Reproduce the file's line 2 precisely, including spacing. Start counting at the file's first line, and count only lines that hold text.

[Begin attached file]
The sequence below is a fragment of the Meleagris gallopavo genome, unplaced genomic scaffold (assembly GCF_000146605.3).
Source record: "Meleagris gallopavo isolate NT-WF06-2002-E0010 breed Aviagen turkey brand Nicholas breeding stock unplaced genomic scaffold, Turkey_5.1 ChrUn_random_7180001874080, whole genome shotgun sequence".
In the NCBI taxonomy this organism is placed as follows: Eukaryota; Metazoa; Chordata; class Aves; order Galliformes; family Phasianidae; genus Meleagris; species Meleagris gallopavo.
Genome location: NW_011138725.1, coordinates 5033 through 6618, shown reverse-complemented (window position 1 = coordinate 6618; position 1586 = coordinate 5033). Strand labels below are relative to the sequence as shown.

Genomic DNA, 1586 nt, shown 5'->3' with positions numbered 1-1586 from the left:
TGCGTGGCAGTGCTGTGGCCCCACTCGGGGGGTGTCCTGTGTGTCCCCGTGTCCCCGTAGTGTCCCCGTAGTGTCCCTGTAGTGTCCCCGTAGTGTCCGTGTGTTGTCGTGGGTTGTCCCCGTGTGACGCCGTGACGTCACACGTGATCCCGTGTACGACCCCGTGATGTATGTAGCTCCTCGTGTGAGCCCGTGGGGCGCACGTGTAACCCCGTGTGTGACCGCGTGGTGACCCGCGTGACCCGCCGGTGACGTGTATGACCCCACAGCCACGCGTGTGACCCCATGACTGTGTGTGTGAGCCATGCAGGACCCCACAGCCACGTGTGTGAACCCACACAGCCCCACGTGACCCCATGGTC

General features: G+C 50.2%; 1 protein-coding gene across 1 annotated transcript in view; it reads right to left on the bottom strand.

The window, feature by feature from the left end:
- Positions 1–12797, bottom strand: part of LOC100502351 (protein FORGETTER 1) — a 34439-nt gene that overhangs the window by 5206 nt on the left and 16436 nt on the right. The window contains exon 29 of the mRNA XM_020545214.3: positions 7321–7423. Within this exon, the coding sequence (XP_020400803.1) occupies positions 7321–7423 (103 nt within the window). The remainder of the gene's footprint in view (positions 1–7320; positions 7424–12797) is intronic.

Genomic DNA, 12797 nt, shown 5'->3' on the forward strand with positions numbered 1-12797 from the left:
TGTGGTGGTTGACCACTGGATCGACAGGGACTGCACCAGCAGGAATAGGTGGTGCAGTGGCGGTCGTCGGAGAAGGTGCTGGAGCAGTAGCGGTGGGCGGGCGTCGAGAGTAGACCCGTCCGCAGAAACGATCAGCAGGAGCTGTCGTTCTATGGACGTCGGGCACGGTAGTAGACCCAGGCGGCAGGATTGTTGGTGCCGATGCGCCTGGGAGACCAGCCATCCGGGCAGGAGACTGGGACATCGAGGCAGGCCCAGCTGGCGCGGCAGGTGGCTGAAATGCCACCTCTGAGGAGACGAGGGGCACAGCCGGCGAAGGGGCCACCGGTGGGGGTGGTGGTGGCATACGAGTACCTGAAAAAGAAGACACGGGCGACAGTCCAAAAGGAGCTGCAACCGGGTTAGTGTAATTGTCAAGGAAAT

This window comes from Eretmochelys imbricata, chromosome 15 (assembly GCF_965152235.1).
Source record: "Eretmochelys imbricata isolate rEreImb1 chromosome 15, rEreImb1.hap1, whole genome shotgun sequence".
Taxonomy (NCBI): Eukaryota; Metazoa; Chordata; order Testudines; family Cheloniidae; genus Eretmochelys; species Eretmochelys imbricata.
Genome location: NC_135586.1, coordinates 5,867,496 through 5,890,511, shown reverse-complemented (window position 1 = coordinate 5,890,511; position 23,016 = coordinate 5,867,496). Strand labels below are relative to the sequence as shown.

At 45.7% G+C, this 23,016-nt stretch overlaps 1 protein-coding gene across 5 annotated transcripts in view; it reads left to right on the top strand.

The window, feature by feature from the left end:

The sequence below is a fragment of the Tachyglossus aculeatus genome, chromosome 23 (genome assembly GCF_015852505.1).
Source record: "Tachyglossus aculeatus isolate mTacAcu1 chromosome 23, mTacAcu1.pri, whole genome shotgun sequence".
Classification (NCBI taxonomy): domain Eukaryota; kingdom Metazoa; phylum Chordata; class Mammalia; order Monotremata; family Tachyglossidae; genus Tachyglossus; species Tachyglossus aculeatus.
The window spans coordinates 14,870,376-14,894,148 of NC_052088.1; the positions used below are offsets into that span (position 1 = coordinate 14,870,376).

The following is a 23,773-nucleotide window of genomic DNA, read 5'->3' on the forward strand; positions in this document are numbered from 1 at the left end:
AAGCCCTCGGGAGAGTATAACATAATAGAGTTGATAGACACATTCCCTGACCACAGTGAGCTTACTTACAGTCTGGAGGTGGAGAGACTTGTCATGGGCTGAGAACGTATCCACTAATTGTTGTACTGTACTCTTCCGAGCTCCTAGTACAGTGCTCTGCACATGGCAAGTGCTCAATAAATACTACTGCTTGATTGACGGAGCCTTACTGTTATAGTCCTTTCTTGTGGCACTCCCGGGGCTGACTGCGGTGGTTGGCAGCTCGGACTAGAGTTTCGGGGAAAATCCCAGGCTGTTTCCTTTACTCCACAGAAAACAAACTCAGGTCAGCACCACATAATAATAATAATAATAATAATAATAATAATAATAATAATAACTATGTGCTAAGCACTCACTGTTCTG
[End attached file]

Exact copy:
Source record: "Meleagris gallopavo isolate NT-WF06-2002-E0010 breed Aviagen turkey brand Nicholas breeding stock unplaced genomic scaffold, Turkey_5.1 ChrUn_random_7180001874080, whole genome shotgun sequence".